Georgia Love, gratitude, kids

from this angle

There are 7 more days left in the school year, and my kids are on overdive. Something fun happens everyday – Field Day and end of the year countdowns and yearbooks and cupcakes.

Last weekend, I hosted 19 kids for Norah’s sixth birthday party, and somehow the house is still standing.  We had donuts instead of cake and invited kids over in pajamas for breakfast, sending them all home by noon. When two o’clock rolled around, my two were somehow ready to play again and headed out on foot in the neighborhood to see what was happening. 4pm found me in a rocking chair on my front porch where I could vaguely see and hear the lemonade stand to supervise but not have a heavy hand. Every now and then, I could hear Norah’s voice yell, “Come get your LEMA-LADE!” This is one of her last pronunciation errors to hang on, and I selfishly don’t want it to fade.

I have these moments where I cannot believe it is May already, almost half the year gone. Cannot believe that I have two elementary schoolers who dress themselves and have ideas and friendship dynamics of their own and see their own world as limitless and completely safe at the same time. This is a Golden Age for us, and I am not unaware of that. I am grateful for it daily. Time is the only constant and it is rolling faster than I’d like.

I was talking with a friend recently about the messes and the joys of summertime, and she explained her sentimentality with all things summer with her own son. I get it. When I look back at my own childhood, it is somehow always eternally summertime. Hours and days of no structure at all and playing in the woods with my cousins and my sister. Watermelon, popsicles, bright red tomatoes.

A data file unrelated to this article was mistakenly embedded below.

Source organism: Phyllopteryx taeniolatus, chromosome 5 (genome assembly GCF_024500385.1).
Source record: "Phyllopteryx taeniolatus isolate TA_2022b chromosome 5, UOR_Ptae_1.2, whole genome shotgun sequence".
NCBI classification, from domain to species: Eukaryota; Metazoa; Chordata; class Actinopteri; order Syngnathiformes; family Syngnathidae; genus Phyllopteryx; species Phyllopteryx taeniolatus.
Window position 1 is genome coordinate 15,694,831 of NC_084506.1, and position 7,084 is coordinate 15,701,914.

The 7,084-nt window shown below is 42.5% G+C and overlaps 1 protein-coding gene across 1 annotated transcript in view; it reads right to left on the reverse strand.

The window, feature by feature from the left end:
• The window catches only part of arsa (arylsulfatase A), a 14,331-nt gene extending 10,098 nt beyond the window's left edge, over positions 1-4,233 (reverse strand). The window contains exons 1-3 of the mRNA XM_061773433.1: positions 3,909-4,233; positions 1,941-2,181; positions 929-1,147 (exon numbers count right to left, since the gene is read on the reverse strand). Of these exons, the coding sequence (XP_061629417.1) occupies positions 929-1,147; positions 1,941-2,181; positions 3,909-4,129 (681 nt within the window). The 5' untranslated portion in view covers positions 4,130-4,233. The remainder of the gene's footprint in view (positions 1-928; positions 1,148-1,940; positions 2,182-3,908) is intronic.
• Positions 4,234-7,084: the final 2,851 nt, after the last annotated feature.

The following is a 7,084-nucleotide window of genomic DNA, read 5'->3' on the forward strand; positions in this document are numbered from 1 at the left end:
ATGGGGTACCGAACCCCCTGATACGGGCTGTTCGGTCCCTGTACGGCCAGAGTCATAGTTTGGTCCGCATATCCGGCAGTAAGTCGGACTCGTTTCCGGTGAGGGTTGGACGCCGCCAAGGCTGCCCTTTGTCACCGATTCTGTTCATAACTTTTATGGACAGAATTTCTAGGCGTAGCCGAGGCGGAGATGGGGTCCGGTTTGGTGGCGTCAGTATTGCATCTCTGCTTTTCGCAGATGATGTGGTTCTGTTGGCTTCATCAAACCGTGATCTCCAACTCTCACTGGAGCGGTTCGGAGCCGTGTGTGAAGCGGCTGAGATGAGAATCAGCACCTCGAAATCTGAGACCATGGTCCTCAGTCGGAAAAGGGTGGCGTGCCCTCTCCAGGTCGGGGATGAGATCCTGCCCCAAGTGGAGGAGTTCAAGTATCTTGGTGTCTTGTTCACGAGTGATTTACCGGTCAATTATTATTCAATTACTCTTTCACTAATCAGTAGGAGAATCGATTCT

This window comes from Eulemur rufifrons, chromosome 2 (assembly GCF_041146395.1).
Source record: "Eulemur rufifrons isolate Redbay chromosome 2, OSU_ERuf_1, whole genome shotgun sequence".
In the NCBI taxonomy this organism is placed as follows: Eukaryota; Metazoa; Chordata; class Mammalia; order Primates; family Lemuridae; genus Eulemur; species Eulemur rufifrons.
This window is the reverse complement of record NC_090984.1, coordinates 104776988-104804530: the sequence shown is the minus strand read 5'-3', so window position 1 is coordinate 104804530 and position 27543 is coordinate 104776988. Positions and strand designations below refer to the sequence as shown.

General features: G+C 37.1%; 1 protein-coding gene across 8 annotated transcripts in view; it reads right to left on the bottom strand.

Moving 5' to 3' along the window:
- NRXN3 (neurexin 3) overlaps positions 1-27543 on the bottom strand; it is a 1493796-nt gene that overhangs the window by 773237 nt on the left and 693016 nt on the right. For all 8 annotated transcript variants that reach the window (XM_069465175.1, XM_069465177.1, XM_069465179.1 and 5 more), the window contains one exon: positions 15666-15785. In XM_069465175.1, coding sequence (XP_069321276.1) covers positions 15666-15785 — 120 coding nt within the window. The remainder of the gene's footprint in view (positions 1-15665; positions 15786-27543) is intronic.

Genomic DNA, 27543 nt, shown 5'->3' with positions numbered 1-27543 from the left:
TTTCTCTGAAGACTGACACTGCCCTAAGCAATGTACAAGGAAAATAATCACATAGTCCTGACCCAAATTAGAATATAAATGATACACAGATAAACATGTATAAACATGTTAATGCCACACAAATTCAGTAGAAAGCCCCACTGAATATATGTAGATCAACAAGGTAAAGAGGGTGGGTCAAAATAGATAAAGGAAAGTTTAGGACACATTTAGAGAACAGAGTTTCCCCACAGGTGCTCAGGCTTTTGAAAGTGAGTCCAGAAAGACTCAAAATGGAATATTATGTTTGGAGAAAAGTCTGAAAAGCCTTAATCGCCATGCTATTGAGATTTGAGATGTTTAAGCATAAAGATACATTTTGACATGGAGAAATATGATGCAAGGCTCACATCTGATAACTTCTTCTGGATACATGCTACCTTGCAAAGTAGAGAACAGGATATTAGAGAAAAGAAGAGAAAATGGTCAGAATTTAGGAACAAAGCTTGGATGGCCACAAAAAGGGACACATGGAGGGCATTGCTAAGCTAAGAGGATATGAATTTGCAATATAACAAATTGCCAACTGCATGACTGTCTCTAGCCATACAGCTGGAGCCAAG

We have a nature trail that runs behind the homes in our neighborhood, and the kids love to walk it all the time. Jude and his gang have built a fort of sticks and limbs and an old tarp. When he described this to me over dinner one night a while ago, he told me it was “a proper fort, Mom, a real one.” I don’t ever use that word in that particular context —  proper. There are moments when you step outside the frame to see your kids evolving in their own worlds. He lead me over there a couple of weeks ago to show it to me, and he’s right. It’s a proper fort, complete with an entrance and stones to line its edge.

Two weekends ago, they invited friends over for Sunday morning pancakes, and we went walking along the trail after breakfast. We got to a clearing lined on one side with honeysuckles, and the smell took me right back to something like 1989 when I’d run along the path between my house and my grandparents. I stopped and showed them how to pluck and string a Honeysuckle to get a drop of nectar on your tongue. They were enthralled – all four of them – and stood along the edge of the vines for a long time, plucking and stringing for that tiny drop.

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My kids have a childhood so very different from my own in many ways. They have Kindles and know what a smartphone is and see a globe much smaller than what I saw. We are settled in the suburbs with a small green square of grass and only three of us in this house. But there are ways it echos my own childhood, too. Lemonade stands and long summer days and dirt under your fingernails when you finally come back inside after hours of play. Fort building and honeysuckle eating and other kids to explore with.

It feels good to stand here on the outside and watch them build a world of their own. And I can see from this angle how deeply colored the aisles of memory are, knowing one day they will walk past a patch of Honeysuckle and be taken right back to the place we are now. This is my middle and their beginning, and it is such a sweet spot when I look through that lens to see the rolling hands of time as something that both pushes us from place to place and sometimes dissolves into nothing. Some things are eternal.

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motherhood, single parenthood

wide open